What people are saying - Write a review
We haven't found any reviews in the usual places.
Other editions - View all
1st Session 28th Congress American annexation April Baltimore bank bill bonds Boston Britain British Buchanan Buren Calhoun California called canal Carolina cents charter citizens committee Company Constitution convention debt December declared delegates Democratic Dorr election emigrants Executive Documents February five forced four fugitive Globe Government Governor House hundred Ibid Illinois Indians issue January Journal July June land legislature letter March March 22 Massachusetts meeting ment Mexican Mexico Michigan miles Millerite millions Mississippi Missouri Mormons National Intelligencer Native American Nauvoo negro newspaper Nicaragua Niles's Register North October Ohio Oregon Orleans party passed Pennsylvania Philadelphia Ledger Philadelphia Public Ledger Polk postage President railroad resolutions Rhode Island River Senate sent slave slavery South South Carolina Southern steamboat streets Taylor territory Texas thousand dollars tion town treaty troops Tyler Union United Virginia vote wagons Washington Whig Wilmot Proviso York
Page 355 - Resolved, That our title to the whole of the territory of Oregon is clear and unquestionable; that no portion of the same ought to be ceded to England or any other power; and that the re-occupation of Oregon and the re-annexation of Texas at the earliest practicable period are great American measures, which this convention recommends to the cordial support of the Democracy of the Union.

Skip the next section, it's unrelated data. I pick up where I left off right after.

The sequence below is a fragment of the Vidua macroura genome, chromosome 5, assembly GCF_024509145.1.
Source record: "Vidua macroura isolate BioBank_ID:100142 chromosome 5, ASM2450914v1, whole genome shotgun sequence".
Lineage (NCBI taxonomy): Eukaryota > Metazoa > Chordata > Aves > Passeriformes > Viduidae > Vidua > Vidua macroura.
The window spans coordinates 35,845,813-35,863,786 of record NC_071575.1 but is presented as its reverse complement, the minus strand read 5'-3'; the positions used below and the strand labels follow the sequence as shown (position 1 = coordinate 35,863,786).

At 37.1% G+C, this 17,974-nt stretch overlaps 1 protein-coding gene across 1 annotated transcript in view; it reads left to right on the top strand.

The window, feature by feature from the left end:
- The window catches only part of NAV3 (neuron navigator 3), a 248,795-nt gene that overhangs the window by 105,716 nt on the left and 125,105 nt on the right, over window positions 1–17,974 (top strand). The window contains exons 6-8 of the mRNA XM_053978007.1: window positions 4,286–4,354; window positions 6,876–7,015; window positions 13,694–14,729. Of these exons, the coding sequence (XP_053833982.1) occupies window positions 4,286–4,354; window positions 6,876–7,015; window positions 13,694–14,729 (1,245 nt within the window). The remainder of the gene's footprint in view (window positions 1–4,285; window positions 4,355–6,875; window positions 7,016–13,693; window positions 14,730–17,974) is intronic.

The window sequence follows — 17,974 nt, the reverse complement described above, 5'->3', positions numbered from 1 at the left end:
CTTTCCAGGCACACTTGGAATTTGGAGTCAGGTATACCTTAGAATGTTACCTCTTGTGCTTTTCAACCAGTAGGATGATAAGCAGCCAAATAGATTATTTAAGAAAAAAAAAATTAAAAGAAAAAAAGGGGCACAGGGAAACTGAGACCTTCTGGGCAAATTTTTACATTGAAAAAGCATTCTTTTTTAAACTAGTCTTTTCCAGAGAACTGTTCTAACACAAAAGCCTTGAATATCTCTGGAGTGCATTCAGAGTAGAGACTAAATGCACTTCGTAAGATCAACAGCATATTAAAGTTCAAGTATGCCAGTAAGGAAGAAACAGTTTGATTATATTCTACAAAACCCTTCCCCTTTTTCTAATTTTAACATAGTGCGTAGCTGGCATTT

Page 450 - Provided, That as an express and fundamental condition to, the acquisition of any territory from the Republic of Mexico by the United States, by virtue of any treaty which may be negotiated between them, and to the use by the Executive of the moneys herein appropriated, neither Slavery nor involuntary servitude shall ever exist in any part of said territory, except for crime, whereof the party shall first be duly convicted.
Page 418 - Existing rights of every European nation should be respected, but it is due alike to our safety and our interests that the efficient protection of our laws should be extended over our whole territorial limits, and that it should be distinctly announced to the world as our settled policy that no future European colony or dominion shall with our consent be planted or established on any part of the North American continent.
Page 397 - The inhabitants of the ceded territory shall be incorporated in the Union of the United States and admitted as soon as possible according to the principles of the federal Constitution to the enjoyment of all the rights, advantages and immunities of citizens of the United States, and in the mean time they shall be maintained and protected in the free enjoyment of their liberty, property and the Religion which they profess.
Page 577 - ... occupy, or fortify or colonize, or assume, or exercise any dominion over Nicaragua, Costa Rica, the Mosquito coast, or any part of Central America...
Page 443 - The cup of forbearance had been exhausted, even before the recent information from the frontier of the Del Norte. But now, after reiterated menaces, Mexico has passed the boundary of the United States, has invaded our territory, and shed American blood upon the American soil.
Page 549 - Congress has no more power to make a slave than to make a king : no more power to institute or establish slavery than to institute or establish...
Page 474 - The war has been represented as unjust and unnecessary, and as one of aggression on our part upon a weak and injured enemy. Such erroneous views, though entertained but by few, have been widely and extensively circulated, not only at home, but have been spread throughout Mexico and the whole world. A more effectual means...
Page 577 - America ; nor will either make use of any protection which either affords or may afford, or any alliance which either has or may have to or with any state or people, for the purpose of erecting or maintaining any such fortifications, or of occupying, fortifying, or colonizing Nicaragua, Costa Rica, the Mosquito coast, or any part of Central America, or of assuming or exercising dominion over the same...